RICHMOND, VIRGINIA – An Indian national pleaded guilty today to conspiracy and identity theft in connection with his operation of an overseas robocall scam that defrauded thousands of mostly elderly victims of at least $8 million.
According to court documents, Shehzadkhan Pathan, 39, operated a call center in Ahmedabad, India from which automated robocalls were made to victims in the United States. After establishing contact with victims through these automated calls, Pathan and other “closers” at his call center would coerce, cajole, and trick victims to send bulk cash through physical shipments and electronic money transfers. Pathan and his conspirators used a variety of schemes to convince victims to send money, including impersonating law enforcement officers from the FBI and DEA and representatives of other government agencies, such as the Social Security Administration, to threaten victims with severe legal and financial consequences. Conspirators also convinced victims to send money as initial installments for falsely promised loans.
In addition to operating the call center, Pathan recruited and supervised several money mules who he directed to receive money sent by victims. Pathan’s network of money mules was located in multiple states, including but not limited to Virginia, New Jersey, Minnesota, Texas, California, South Carolina, and Illinois. Pathan assigned various aliases to these individuals and supplied them with hundreds of counterfeit identification documents to facilitate their receipt of victim cash shipments and money transfers. Pathan then directed the money mules to send the money to himself and other conspirators through various means, including cash deposits into numerous bank accounts and via informal money transmitters known as Hawalas.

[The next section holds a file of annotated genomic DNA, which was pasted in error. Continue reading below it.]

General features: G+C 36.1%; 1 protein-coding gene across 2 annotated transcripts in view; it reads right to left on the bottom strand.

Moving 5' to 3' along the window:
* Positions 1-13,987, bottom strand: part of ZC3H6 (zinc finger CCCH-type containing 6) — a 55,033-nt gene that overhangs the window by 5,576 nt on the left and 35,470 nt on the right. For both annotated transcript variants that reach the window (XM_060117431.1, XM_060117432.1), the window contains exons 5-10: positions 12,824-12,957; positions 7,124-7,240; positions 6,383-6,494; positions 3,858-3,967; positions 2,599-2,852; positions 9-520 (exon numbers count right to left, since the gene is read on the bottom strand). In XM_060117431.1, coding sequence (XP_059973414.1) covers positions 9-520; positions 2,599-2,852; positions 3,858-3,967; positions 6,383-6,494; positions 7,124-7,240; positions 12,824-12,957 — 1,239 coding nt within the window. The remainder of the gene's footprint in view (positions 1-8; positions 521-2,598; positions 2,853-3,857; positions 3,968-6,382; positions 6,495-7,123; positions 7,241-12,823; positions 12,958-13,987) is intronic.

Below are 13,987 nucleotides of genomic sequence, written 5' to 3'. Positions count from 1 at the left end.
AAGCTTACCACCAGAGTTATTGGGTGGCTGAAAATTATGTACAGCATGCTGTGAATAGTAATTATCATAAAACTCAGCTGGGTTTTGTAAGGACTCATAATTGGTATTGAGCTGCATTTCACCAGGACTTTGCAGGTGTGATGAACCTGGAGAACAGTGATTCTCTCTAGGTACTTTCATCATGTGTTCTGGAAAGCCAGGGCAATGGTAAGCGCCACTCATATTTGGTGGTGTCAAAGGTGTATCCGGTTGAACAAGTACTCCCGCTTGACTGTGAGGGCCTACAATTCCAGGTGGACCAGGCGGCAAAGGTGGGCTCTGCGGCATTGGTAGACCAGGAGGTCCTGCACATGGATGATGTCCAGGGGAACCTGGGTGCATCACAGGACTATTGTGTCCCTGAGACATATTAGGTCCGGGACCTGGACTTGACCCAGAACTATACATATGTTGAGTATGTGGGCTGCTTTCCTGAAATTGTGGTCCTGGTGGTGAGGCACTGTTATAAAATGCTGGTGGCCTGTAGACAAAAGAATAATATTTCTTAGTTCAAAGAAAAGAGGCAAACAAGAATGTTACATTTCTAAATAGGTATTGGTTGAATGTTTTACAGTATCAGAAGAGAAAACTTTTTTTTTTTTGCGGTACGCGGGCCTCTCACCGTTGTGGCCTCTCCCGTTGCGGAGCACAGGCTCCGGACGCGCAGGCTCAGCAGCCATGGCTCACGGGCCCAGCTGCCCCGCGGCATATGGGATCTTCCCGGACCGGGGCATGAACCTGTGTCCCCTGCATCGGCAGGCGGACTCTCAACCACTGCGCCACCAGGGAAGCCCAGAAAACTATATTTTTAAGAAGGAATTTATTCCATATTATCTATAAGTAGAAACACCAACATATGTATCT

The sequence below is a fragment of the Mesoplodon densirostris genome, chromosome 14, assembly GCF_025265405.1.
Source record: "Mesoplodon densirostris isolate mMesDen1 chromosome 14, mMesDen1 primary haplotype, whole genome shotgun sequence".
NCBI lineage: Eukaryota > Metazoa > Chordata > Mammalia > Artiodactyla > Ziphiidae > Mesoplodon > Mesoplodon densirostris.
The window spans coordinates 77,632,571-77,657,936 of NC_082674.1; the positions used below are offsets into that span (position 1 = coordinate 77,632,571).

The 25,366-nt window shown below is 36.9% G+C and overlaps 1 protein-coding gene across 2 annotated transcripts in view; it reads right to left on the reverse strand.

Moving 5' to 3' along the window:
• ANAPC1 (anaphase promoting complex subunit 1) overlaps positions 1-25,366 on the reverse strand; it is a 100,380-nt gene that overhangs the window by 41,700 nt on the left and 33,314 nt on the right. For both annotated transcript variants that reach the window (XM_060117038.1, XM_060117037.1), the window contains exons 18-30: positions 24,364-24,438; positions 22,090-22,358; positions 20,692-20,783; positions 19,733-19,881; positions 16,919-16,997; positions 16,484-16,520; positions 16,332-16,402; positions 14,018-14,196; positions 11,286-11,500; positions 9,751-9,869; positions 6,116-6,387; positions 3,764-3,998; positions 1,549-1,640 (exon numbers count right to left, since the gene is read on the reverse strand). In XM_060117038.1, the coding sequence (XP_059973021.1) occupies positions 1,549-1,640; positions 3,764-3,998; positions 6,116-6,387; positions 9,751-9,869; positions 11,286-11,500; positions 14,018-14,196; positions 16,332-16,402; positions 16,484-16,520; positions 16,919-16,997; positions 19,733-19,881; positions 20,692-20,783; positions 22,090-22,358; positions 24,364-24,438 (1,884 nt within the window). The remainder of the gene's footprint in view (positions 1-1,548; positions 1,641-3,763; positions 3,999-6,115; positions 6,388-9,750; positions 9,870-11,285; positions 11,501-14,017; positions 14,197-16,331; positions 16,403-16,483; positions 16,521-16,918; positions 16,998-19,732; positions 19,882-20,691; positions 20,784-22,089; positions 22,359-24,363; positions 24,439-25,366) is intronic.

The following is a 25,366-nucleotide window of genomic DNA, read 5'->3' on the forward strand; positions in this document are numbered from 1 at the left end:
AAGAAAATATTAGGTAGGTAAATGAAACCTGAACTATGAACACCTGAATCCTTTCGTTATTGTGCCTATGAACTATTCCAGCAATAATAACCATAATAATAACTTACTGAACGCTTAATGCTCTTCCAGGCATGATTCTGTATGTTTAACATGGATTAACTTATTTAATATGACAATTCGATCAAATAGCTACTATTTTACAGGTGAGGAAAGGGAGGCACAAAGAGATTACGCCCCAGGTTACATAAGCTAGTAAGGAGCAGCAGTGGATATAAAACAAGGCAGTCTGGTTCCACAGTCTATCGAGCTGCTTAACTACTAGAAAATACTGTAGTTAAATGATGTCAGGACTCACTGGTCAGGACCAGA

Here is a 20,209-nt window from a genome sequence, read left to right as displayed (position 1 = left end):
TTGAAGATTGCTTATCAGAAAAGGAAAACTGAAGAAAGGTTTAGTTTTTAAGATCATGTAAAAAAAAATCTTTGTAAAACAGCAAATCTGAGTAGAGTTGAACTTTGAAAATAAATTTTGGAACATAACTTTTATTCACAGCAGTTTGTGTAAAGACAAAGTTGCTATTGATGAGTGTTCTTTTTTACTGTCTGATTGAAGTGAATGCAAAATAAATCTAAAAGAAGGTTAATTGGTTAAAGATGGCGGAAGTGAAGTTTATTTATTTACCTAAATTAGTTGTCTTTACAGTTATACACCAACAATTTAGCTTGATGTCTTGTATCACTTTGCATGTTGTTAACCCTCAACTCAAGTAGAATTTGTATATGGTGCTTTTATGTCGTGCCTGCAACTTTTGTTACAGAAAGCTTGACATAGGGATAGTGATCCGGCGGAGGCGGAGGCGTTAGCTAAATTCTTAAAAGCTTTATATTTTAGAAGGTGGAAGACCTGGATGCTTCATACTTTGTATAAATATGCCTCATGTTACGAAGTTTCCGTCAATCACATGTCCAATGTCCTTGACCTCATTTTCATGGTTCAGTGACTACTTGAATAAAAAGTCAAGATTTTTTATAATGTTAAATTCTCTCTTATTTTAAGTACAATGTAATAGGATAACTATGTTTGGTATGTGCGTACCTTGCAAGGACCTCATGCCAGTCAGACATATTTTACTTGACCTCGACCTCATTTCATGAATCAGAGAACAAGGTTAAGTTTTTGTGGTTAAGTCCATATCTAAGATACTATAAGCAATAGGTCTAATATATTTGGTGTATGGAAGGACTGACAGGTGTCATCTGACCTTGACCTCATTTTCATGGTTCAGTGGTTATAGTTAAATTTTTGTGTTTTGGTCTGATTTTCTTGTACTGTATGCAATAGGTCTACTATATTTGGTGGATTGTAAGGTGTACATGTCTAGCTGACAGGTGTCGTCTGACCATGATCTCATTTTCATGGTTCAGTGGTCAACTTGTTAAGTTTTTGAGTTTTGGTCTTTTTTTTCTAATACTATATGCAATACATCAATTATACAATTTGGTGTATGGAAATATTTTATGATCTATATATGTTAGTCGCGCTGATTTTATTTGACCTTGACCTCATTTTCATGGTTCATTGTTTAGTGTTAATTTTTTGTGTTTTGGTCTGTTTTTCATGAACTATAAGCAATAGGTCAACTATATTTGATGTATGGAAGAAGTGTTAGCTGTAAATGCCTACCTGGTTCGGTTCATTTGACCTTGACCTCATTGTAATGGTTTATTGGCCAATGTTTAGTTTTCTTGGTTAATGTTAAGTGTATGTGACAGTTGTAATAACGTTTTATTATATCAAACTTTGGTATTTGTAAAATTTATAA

Pathan’s scams disproportionately targeted elderly victims, many of whom suffered substantial financial hardship. In total, Pathan is responsible for defrauding over 5,000 U.S. victims of at least $8 million.
Pathan is scheduled to be sentenced on May 14, 2021. He faces a maximum penalty of 20 years in prison for the conspiracy, along with a mandatory consecutive term of two years in prison for aggravated identity theft. Actual sentences for federal crimes are typically less than the maximum penalties. A federal district court judge will determine any sentence after taking into account the U.S. Sentencing Guidelines and other statutory factors.
Combatting elder abuse and financial fraud targeted at seniors is a key priority of the Department of Justice. Elder abuse is an intentional or negligent act by any person that causes harm or a serious risk of harm to an older adult. It is a term used to describe five subtypes of elder abuse: physical abuse, financial fraud, scams and exploitation, caregiver neglect and abandonment, psychological abuse, and sexual abuse. Elder abuse is a serious crime against some of our nation’s most vulnerable citizens, affecting at least 10 percent of older Americans every year. Together with our federal, state, local, and tribal partners, the Department of Justice is steadfastly committed to combatting all forms of elder abuse and financial exploitation through enforcement actions, training and resources, research, victim services, and public awareness. This holistic and robust response demonstrates the Department’s unwavering dedication to fighting for justice for older Americans.
G. Zachary Terwilliger, U.S. Attorney for the Eastern District of Virginia, and James A. Dawson, Special Agent in Charge of the FBI’s Washington Field Office Criminal Division, made the announcement after Senior U.S. District Judge Henry E. Hudson accepted the plea.
Assistant U.S. Attorneys Brian R. Hood and Kaitlin G. Cooke are prosecuting the case.
A copy of this press release is located on the website of the U.S. Attorney’s Office for the Eastern District of Virginia. Related court documents and information are located on the website of the District Court for the Eastern District of Virginia or on PACER by searching for Case No. 3:19-cr-160.